Healthcare artificial intelligence is a promising sector for PE investors that requires careful navigation, particularly given divergent regulatory approaches.

By Jon Fox, Frances Stocks Allen, Catherine Campbell, Tom Evans, and David Walker

PE funds invested more than US$14 billion in healthcare (including pharma) in 2019, up from US$3.5 billion in 2013, and interest is likely to grow further, given the global impact of COVID-19. In our view, the application of artificial intelligence (AI) to healthcare and pharma is of increasing importance, and is likely to bring new deal opportunities for PE investors.

No longer an emergent technology, AI is now used to drive value and efficiency, including precision diagnosis, smart devices, clinical decision support, care orchestration, administration telehealth, and lifestyle improvements — and has also been shown to be capable of significantly reducing the time and cost of drug discovery and development. In January 2020, UK-based Exscientia, which recently raised US$60 million in a Series C financing round, announced that it had, in partnership with Sumitomo Dainippon Pharma, developed a compound for OCD via their AI platform in just 12 months (compared to the usual 4.5 years).

Despite this, given the importance of health data to this market and the divergent approaches taken to AI regulation, PE investors face challenges that will require careful navigation.

Health Data Needs Special Care

Healthcare sector participants and governments are already seeking to monetise healthcare data generated via medical health records, test results, diagnostics, and wearables. For example, in March 2020, Israel announced an investment of US$280 million to digitise and make available population health data, to drive the development of medtech and personalised medicine in Israel.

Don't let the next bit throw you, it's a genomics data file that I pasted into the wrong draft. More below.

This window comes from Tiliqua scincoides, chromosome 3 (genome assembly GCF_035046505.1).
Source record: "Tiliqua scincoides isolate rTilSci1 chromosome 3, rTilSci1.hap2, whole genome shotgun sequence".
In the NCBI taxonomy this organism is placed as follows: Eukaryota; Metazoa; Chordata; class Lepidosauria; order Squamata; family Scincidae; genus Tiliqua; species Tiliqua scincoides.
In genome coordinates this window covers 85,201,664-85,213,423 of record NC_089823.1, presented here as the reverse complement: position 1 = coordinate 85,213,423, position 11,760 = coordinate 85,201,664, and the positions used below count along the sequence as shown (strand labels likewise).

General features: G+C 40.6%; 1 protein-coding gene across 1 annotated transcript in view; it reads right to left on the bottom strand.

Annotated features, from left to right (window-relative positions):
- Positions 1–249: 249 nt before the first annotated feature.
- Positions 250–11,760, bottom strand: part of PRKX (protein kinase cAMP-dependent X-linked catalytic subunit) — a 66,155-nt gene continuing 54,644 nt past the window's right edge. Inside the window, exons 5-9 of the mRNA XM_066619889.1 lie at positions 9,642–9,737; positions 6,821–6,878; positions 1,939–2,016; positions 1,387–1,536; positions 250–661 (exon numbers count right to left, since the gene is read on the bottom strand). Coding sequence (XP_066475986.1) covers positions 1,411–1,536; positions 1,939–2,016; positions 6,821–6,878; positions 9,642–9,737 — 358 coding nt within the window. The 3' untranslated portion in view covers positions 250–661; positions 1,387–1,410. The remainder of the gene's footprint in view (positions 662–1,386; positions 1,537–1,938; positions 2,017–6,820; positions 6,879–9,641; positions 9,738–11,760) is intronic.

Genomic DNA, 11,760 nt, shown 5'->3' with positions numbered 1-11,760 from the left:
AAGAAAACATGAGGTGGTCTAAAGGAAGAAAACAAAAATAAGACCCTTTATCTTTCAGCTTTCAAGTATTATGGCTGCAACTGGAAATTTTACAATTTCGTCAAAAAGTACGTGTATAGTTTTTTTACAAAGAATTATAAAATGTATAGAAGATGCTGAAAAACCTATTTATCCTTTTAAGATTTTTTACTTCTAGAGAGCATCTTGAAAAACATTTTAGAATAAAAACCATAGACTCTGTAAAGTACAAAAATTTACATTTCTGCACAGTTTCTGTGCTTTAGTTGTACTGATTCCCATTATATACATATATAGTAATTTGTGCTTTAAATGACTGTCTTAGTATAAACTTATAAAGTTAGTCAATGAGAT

Health data is, however, subject to enhanced regulation under privacy laws (for example, the GDPR and in the US, the Health Insurance Portability and Accountability Act) and regulatory confidentiality obligations. As AI development continues, we anticipate that the companies best able to demonstrate that they are deserving of patient trust in data use will lead the way, and present more attractive acquisition targets for PE investors. When assessing AI targets or looking to capitalise on data sets of healthcare industry participants, confirming that data use is permitted by law and verifying implementation of data subjects’ rights and safeguards will be key.

Unclear Regulatory Picture Stalling Growth Potential?

Regulators are still getting to grips with how to regulate AI. A European Commission white paper on AI in early 2020 indicated that high-risk AI applications (including some in the healthcare sector) are likely to be subject to advanced regulation in the EU, however, it is not yet clear what the EU’s regime will ultimately look like.

Many of the healthcare settings in which AI tools have been deployed (such as diagnostics, therapeutics, healthcare products, and tools for clinical trials) are already heavily regulated, with healthcare industry participants used to adopting a pro-regulatory, risk-averse approach. This healthcare industry culture may be slowing the adoption of more risky forms of AI innovation as industry participants adopt a “wait and see” approach to future regulatory developments. This indicates that recent growth in the sector may not reflect its full potential, and we expect growth to accelerate once a clearer picture emerges of how AI will be regulated.

Accordingly, PE firms must follow developments in AI regulation closely to monitor future opportunities and challenges.